A: Not really…

A: Two electrons meet at party and the firs electron ask the second electron: “Where are you orbiting these days?” And the second electron answers: “I don’t know and the more you keep asking the less of a chance to find out.” Ah, ha! Because the Heisenberg uncertainty principle, you know. Ah, ah…

Q: Okay, whatever… Let’s talk about your personal life. I understand that you met Albert Einstein during your freshman year at Princeton, where he was working as a gardener and was already a celebrity after appearing in Playboy’s centerfold twice in the same year. You became friends after he found you one night under his bed conducting an experiment on his carpet and he even lent you his mustache for the presentation of your doctoral thesis about the electrical charge of lint. Is that true?

Q: Yes, he lent me his mustache because it was the same mustache he was wearing when he came up with his famous equation E=mc2 and it had been his lucky mustache ever since. But I placed it upside down in my forehead thinking it was his eyebrows and I was the laughing stock of the examiners during my dissertation. They had so much fun that they awarded me a doctorate anyway, although in the wrong field. I obtained a doctorate in ornithology and they didn’t rectified their mistake until I disintegrated some geese in an experiment designed to test their reaction to intense magnetic fields and gamma radiation that ended with the whole family atomized. But old Al was great man, he even told me how to iron my shirts using just quantum physics and an empty tomato can.

Q: After graduation you worked for the nuclear program of the United States army and helped developing the hydrogen bomb. How did you deal with the ethical implications of your work for the military?

A: I didn’t like them but they paid cash and let me drive a jeep inside the lab despite my lack of driving license. They recruited me because I had the highest rate of accidental explosions during laboratory work on recorded academic history. They though I was a natural blowing things up, once I managed somehow to blow a pottery workshop I attended by mistake believing it was a women’s nudist colony. I never have any idea the bombs we made were intended for war, I always believed it was a secret project to get rid of the moles that were ruining the White House’s lawn during the Eisenhower administration. When I found out what they were for I began a hunger strike but I got so hungry that I had to give up before lunch time. I resigned but I got a grant after pestering the project director’s wife with obscene calls for six years.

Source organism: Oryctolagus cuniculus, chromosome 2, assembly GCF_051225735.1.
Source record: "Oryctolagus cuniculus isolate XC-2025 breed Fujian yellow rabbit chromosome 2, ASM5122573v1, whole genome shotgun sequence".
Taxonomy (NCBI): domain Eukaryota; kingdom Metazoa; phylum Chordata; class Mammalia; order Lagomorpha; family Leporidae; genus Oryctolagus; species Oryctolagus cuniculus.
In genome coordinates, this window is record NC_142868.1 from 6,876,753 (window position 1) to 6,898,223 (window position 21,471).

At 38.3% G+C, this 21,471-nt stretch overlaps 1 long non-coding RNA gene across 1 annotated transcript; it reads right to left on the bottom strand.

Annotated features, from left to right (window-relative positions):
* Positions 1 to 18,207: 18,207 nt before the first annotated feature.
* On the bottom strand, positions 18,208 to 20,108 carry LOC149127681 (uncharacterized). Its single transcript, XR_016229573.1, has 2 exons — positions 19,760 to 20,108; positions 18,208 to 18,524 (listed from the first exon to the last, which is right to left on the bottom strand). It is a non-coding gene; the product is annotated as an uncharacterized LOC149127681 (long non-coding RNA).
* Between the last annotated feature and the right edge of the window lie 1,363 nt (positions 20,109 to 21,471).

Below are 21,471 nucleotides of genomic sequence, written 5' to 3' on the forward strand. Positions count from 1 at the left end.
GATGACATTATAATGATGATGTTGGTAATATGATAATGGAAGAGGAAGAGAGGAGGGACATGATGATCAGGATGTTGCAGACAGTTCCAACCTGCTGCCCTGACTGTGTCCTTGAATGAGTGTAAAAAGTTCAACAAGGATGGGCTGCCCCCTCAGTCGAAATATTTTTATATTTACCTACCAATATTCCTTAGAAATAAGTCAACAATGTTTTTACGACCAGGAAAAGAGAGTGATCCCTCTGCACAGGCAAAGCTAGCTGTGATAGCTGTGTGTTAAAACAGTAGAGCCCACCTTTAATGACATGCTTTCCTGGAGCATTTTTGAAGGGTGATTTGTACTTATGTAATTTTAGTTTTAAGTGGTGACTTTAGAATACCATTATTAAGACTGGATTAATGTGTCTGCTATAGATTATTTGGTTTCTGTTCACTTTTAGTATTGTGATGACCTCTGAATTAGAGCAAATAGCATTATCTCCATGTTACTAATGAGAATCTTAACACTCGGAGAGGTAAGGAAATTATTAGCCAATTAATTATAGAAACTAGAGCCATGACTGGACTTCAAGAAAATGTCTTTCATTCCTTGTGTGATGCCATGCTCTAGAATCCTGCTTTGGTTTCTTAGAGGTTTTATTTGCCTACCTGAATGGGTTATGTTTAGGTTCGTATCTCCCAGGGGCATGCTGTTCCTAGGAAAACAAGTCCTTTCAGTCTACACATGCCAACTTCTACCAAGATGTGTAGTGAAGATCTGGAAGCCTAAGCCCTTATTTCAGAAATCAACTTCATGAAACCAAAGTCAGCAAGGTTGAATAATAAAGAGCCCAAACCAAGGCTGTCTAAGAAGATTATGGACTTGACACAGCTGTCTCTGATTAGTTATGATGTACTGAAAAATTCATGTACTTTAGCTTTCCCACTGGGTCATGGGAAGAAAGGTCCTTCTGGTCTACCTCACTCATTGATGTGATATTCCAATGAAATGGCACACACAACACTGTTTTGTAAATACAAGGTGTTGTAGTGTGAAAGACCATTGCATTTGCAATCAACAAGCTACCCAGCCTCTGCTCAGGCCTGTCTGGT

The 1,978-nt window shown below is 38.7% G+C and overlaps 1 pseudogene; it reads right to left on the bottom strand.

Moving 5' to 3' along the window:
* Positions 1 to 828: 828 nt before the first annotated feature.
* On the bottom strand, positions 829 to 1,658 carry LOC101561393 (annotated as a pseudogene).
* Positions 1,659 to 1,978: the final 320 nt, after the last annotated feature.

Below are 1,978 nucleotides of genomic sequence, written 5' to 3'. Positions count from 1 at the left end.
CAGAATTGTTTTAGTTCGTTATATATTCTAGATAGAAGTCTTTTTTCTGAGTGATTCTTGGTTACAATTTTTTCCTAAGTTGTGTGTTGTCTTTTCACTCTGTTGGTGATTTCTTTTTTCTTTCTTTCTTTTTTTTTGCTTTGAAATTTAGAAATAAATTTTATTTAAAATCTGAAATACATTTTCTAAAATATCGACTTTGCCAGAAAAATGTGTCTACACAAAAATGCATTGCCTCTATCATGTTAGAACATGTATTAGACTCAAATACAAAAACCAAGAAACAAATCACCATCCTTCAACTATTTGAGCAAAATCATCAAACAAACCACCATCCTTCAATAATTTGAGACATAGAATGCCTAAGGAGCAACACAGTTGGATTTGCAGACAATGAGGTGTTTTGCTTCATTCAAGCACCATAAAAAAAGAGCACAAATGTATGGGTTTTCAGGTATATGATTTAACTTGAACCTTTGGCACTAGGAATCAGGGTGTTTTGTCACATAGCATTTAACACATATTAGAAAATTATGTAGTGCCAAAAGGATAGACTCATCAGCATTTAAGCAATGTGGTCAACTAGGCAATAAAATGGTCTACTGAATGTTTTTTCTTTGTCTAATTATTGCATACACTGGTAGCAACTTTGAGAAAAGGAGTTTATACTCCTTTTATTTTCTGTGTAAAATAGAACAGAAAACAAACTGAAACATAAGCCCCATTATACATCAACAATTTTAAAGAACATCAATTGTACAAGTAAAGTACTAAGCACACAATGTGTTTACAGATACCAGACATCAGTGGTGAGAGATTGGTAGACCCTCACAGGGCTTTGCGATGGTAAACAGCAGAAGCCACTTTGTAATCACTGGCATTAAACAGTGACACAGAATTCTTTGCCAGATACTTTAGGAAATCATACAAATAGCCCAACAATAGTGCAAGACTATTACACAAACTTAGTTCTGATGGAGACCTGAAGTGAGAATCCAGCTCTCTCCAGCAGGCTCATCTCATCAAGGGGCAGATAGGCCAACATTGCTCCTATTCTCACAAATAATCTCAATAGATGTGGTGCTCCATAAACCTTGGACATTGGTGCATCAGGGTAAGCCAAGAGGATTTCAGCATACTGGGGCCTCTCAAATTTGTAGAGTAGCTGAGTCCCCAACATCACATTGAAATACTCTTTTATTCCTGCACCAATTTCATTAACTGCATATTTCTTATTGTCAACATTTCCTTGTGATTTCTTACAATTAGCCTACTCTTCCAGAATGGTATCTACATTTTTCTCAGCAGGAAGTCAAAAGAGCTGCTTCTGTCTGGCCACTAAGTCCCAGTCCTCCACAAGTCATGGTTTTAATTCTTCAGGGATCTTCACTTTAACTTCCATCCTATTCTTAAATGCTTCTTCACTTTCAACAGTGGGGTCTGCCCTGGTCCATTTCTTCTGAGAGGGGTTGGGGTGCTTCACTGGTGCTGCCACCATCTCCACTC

A: Tell us about your childhood. You were born in a poor chicken farm in the Midwest during the Great Depression and your parents believed that Earth was flat and that God could be counted on to help healing sick poultry. That is hardly an environment conductive to scientific inquiry, specially after your grandmother was burnt by townsfolk accused of witchcraft for postponing her payment of the Sunday school’s fee. When and how you decided to devote your life to science?

A: I was one afternoon sitting under an apple tree and an apple fell in my head causing me a concussion. The incident made me wonder why apples in that region had the consistency of concrete. Then I found out some Englishman with long hair named Newton had done some work on the subject before me and I promised myself no to let him get the upper hand next time. I developed an entirely new gravity theory based on pears instead of apples. I did all the research at the farm orchard and got a mention of my paper in the local farmer’s almanac. I won five sacks of manure that I gave to my father, my old man always had a soft spot for manure. The incident made him realize you could make a decent living with science whatever it was and he sold my sister to a neighbor whose ox had died. My father used the money from the sale to send me to college, although he wasn’t sure what a college was. He though it was like our farm, but with more and bigger chicken, which was not far from the truth.

Q: Some of your popular science-fiction books for children, like Hot Chicks From The Sun, Voracious Amazons From Venus and Looking Into Uranus, have been criticized for its lack of scientific rigor and labeled as pornography for teenagers. Do you believe they are suited for children? Why did you decided to waste your time to write them?

A: First I wrote those books for my kids but then I realized I had none. Then I wrote them again to arouse the scientific curiosity of the younger generations and stimulate their interest in space exploration. I believe that since the dawn of mankind, when our ancestors gazed at the nigh sky for first time and speculated about the nature of stars, men have always wondered if faraway planets might be inhabited by more attractive and promiscuous forms of female life. If that is the case it is man’s duty to travel to those planets and have as much fun as possible. I want my books to be a source of inspiration for the youth, my vivid descriptions of sexual experiences with voracious alien women is a way to inspire future generations of space explorers. Crews on exploration missions will feel better motivated to spend years traveling through space, let’s say to Mars, if they believe they will be welcomed by a party of green big-breasted nymphomaniac female aliens than if they have to dig for frozen dead microbes. Don you agree?